As unprecedented numbers of people cross the U.S. border, no one in the White House, Congress, or on the campaign trail has a solution.

Biden urged Mexico and regional countries to stop migrant flows north. Biden has built legal avenues to discourage illegal border crossings. He’s given weak nations money to examine why people depart.

Trump wants barbed wire, fencing, and mass deportations at the border. Republicans in Congress want to severely limit asylum access.

However, northward migrations continue at a pace that worries many Americans. A once-impassable jungle between North and South America is now a human highway. Half a million individuals cross the Darien Gap between Colombia and Panama each year, most of them heading to the U.S.

“Nobody has figured out how to deal with this in a short-term way with the existing tools,” said Washington Office on Latin America defense oversight director Adam Isacson. “The most they’ve done is tweak policies to lower numbers for a few months, then they recover.”

Immigration push-and-pull dynamics have outweighed legal avenues at the U.S. border and 30-foot fences and razor wire.

According to the Bureau of Labor Statistics, the US has over 9 million job opportunities, attracting workers. Meanwhile, the pandemic’s economic impact is felt across the hemisphere.

“You have the United States in a moment of relative domestic stability with more job openings than workers,” ISACSON added. “Economies in the region haven’t recovered from COVID-19. Repressive governments, climate change, and gangs abound. You have a dysfunctional U.S. asylum system where you can claim fear and stay for four or five years.”

The number of migrants crossing the U.S. border dropped in the first year of the Trump administration before rising in 2018 and more than doubling in 2019. In 2020, the COVID-19 pandemic curtailed travel across the western hemisphere, reducing migration and U.S. border apprehensions.

As the pandemic subsided and regional economy struggled, unprecedented numbers of individuals crossed the U.S. border.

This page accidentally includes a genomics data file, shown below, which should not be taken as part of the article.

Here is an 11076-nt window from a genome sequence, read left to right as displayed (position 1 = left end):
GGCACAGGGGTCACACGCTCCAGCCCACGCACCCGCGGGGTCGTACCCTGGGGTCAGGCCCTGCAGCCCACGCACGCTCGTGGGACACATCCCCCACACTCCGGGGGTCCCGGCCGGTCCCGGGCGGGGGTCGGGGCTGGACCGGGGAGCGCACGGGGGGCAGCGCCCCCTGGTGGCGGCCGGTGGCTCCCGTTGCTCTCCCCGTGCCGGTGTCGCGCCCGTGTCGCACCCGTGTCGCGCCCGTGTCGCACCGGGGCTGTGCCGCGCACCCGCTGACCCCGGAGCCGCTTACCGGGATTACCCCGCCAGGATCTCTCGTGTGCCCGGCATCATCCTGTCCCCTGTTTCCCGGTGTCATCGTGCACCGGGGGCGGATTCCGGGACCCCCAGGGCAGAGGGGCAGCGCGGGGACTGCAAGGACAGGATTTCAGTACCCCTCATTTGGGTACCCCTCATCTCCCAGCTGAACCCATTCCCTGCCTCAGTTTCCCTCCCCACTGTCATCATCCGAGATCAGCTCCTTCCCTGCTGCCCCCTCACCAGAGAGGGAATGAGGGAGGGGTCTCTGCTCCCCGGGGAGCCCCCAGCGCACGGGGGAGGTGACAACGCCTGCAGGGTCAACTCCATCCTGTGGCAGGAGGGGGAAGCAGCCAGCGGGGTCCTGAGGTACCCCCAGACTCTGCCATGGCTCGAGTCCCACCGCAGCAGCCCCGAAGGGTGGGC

US Customs and Border Protection reported 1.7 million Southwest border migrant encounters in fiscal 2021, 2.4 million in 2022, and 2.5 million in 2023.

Tens of thousands of families crossing the Rio Grande in Texas or waiting to be vetted by Border Patrol at the border fence in Arizona or California have captivated American voters and raised concerns about the federal government’s ability to vet so many people and American cities’ ability to welcome them.

Abbott has transported over 100,000 migrants from Texas to New York, Chicago, and Denver, bringing humanitarian disasters to America.

In Texas federal court, a border struggle was underway before Biden and Trump arrived.

Thursday, U.S. District Judge David Alan Ezra preliminarily blocked Texas from making crossing the Texas-Mexico border a criminal. Ezra wrote in his injunction that “states may not exercise immigration enforcement power except as authorized by the federal government.”

Senate Bill 4, slated to take effect March 5, would have allowed Texas law enforcement to arrest, imprison, and deport unlawful border crossers.

In the order, Ezra stated that immigration surges are neither a ‘invasion’ under the Constitution, nor is Texas participating in war by executing SB4.

“To allow Texas to permanently supersede federal directives on the basis of an invasion would nullify federal law and authority, which is antithetical to the Constitution and has been rejected by federal courts since the Civil War,” he added.